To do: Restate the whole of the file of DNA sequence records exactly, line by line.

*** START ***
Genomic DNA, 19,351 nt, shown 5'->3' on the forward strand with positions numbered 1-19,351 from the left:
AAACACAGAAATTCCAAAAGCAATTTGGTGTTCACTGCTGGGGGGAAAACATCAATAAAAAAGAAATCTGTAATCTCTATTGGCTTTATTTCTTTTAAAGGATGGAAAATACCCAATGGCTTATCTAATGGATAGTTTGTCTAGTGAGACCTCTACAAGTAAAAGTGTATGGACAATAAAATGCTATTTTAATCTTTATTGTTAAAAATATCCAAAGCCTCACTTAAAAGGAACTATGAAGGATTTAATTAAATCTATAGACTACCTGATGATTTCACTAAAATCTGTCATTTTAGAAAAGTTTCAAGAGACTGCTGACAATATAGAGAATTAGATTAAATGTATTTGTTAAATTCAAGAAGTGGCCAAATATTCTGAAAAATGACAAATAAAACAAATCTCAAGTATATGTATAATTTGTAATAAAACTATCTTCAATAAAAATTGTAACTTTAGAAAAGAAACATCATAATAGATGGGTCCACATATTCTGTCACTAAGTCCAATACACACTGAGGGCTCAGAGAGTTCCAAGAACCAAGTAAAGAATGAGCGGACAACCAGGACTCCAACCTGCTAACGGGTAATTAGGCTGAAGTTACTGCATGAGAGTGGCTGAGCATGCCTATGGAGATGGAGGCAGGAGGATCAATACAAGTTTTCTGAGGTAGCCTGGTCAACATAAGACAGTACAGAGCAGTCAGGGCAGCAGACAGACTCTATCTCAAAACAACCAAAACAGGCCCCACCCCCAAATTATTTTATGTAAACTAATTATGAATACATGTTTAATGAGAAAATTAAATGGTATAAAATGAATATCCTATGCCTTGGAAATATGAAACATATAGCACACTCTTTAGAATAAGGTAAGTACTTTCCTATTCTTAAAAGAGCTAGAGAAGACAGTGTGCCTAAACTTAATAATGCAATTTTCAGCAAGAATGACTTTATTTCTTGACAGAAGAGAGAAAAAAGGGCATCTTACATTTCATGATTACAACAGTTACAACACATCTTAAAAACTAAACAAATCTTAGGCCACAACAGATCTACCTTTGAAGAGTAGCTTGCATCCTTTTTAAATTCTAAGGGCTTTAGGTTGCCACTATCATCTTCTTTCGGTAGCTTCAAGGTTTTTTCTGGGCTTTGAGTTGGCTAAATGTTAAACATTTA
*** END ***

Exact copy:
Genomic DNA, 19,351 nt, shown 5'->3' on the forward strand with positions numbered 1-19,351 from the left:
AAACACAGAAATTCCAAAAGCAATTTGGTGTTCACTGCTGGGGGGAAAACATCAATAAAAAAGAAATCTGTAATCTCTATTGGCTTTATTTCTTTTAAAGGATGGAAAATACCCAATGGCTTATCTAATGGATAGTTTGTCTAGTGAGACCTCTACAAGTAAAAGTGTATGGACAATAAAATGCTATTTTAATCTTTATTGTTAAAAATATCCAAAGCCTCACTTAAAAGGAACTATGAAGGATTTAATTAAATCTATAGACTACCTGATGATTTCACTAAAATCTGTCATTTTAGAAAAGTTTCAAGAGACTGCTGACAATATAGAGAATTAGATTAAATGTATTTGTTAAATTCAAGAAGTGGCCAAATATTCTGAAAAATGACAAATAAAACAAATCTCAAGTATATGTATAATTTGTAATAAAACTATCTTCAATAAAAATTGTAACTTTAGAAAAGAAACATCATAATAGATGGGTCCACATATTCTGTCACTAAGTCCAATACACACTGAGGGCTCAGAGAGTTCCAAGAACCAAGTAAAGAATGAGCGGACAACCAGGACTCCAACCTGCTAACGGGTAATTAGGCTGAAGTTACTGCATGAGAGTGGCTGAGCATGCCTATGGAGATGGAGGCAGGAGGATCAATACAAGTTTTCTGAGGTAGCCTGGTCAACATAAGACAGTACAGAGCAGTCAGGGCAGCAGACAGACTCTATCTCAAAACAACCAAAACAGGCCCCACCCCCAAATTATTTTATGTAAACTAATTATGAATACATGTTTAATGAGAAAATTAAATGGTATAAAATGAATATCCTATGCCTTGGAAATATGAAACATATAGCACACTCTTTAGAATAAGGTAAGTACTTTCCTATTCTTAAAAGAGCTAGAGAAGACAGTGTGCCTAAACTTAATAATGCAATTTTCAGCAAGAATGACTTTATTTCTTGACAGAAGAGAGAAAAAAGGGCATCTTACATTTCATGATTACAACAGTTACAACACATCTTAAAAACTAAACAAATCTTAGGCCACAACAGATCTACCTTTGAAGAGTAGCTTGCATCCTTTTTAAATTCTAAGGGCTTTAGGTTGCCACTATCATCTTCTTTCGGTAGCTTCAAGGTTTTTTCTGGGCTTTGAGTTGGCTAAATGTTAAACATTTA